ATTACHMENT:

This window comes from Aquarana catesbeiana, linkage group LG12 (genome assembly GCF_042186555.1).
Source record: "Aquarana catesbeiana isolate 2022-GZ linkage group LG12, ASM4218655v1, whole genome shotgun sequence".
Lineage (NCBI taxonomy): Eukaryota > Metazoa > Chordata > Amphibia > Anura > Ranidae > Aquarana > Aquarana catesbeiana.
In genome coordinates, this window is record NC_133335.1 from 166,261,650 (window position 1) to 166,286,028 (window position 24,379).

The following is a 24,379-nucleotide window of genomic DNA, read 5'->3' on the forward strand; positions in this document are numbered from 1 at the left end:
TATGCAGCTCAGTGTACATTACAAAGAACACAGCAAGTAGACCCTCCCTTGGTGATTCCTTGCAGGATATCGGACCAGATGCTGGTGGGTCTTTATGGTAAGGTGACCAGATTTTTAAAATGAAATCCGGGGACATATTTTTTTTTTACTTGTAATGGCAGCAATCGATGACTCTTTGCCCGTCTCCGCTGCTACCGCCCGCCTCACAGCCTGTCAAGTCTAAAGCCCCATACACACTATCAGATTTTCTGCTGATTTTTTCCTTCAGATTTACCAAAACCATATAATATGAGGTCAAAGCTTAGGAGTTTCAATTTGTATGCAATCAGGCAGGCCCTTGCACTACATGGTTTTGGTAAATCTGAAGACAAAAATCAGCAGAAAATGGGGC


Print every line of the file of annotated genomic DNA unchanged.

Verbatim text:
This window comes from Aquarana catesbeiana, linkage group LG12 (genome assembly GCF_042186555.1).
Source record: "Aquarana catesbeiana isolate 2022-GZ linkage group LG12, ASM4218655v1, whole genome shotgun sequence".
Lineage (NCBI taxonomy): Eukaryota > Metazoa > Chordata > Amphibia > Anura > Ranidae > Aquarana > Aquarana catesbeiana.
In genome coordinates, this window is record NC_133335.1 from 166,261,650 (window position 1) to 166,286,028 (window position 24,379).

The following is a 24,379-nucleotide window of genomic DNA, read 5'->3' on the forward strand; positions in this document are numbered from 1 at the left end:
TATGCAGCTCAGTGTACATTACAAAGAACACAGCAAGTAGACCCTCCCTTGGTGATTCCTTGCAGGATATCGGACCAGATGCTGGTGGGTCTTTATGGTAAGGTGACCAGATTTTTAAAATGAAATCCGGGGACATATTTTTTTTTTACTTGTAATGGCAGCAATCGATGACTCTTTGCCCGTCTCCGCTGCTACCGCCCGCCTCACAGCCTGTCAAGTCTAAAGCCCCATACACACTATCAGATTTTCTGCTGATTTTTTCCTTCAGATTTACCAAAACCATATAATATGAGGTCAAAGCTTAGGAGTTTCAATTTGTATGCAATCAGGCAGGCCCTTGCACTACATGGTTTTGGTAAATCTGAAGACAAAAATCAGCAGAAAATGGGGC